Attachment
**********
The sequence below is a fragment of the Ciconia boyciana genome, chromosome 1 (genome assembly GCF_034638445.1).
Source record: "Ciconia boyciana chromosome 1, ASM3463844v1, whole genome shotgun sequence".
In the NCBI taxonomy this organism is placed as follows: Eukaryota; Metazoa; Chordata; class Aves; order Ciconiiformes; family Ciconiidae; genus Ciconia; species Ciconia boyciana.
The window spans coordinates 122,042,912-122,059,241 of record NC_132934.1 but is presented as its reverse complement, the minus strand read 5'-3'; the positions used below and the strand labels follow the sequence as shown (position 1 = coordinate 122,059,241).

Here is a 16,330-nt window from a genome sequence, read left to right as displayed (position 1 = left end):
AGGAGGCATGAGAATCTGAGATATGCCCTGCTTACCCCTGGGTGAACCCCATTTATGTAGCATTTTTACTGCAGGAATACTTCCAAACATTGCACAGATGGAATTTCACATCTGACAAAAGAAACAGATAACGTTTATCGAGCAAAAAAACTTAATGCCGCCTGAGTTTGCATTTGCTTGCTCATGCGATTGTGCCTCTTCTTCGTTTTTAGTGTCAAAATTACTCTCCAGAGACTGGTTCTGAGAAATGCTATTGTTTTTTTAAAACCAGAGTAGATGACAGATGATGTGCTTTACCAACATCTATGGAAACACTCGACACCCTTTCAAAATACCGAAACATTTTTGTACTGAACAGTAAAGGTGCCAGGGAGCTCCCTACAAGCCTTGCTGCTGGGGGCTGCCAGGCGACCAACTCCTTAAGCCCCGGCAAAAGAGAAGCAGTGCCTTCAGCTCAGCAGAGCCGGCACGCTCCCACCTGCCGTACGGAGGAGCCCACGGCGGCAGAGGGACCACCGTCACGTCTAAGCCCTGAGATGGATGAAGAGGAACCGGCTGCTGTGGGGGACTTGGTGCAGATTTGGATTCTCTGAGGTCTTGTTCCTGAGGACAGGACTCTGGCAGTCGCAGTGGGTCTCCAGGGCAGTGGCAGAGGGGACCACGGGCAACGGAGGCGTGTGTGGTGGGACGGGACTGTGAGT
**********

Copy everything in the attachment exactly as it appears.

The sequence below is a fragment of the Ciconia boyciana genome, chromosome 1 (genome assembly GCF_034638445.1).
Source record: "Ciconia boyciana chromosome 1, ASM3463844v1, whole genome shotgun sequence".
In the NCBI taxonomy this organism is placed as follows: Eukaryota; Metazoa; Chordata; class Aves; order Ciconiiformes; family Ciconiidae; genus Ciconia; species Ciconia boyciana.
The window spans coordinates 122,042,912-122,059,241 of record NC_132934.1 but is presented as its reverse complement, the minus strand read 5'-3'; the positions used below and the strand labels follow the sequence as shown (position 1 = coordinate 122,059,241).

Here is a 16,330-nt window from a genome sequence, read left to right as displayed (position 1 = left end):
AGGAGGCATGAGAATCTGAGATATGCCCTGCTTACCCCTGGGTGAACCCCATTTATGTAGCATTTTTACTGCAGGAATACTTCCAAACATTGCACAGATGGAATTTCACATCTGACAAAAGAAACAGATAACGTTTATCGAGCAAAAAAACTTAATGCCGCCTGAGTTTGCATTTGCTTGCTCATGCGATTGTGCCTCTTCTTCGTTTTTAGTGTCAAAATTACTCTCCAGAGACTGGTTCTGAGAAATGCTATTGTTTTTTTAAAACCAGAGTAGATGACAGATGATGTGCTTTACCAACATCTATGGAAACACTCGACACCCTTTCAAAATACCGAAACATTTTTGTACTGAACAGTAAAGGTGCCAGGGAGCTCCCTACAAGCCTTGCTGCTGGGGGCTGCCAGGCGACCAACTCCTTAAGCCCCGGCAAAAGAGAAGCAGTGCCTTCAGCTCAGCAGAGCCGGCACGCTCCCACCTGCCGTACGGAGGAGCCCACGGCGGCAGAGGGACCACCGTCACGTCTAAGCCCTGAGATGGATGAAGAGGAACCGGCTGCTGTGGGGGACTTGGTGCAGATTTGGATTCTCTGAGGTCTTGTTCCTGAGGACAGGACTCTGGCAGTCGCAGTGGGTCTCCAGGGCAGTGGCAGAGGGGACCACGGGCAACGGAGGCGTGTGTGGTGGGACGGGACTGTGAGT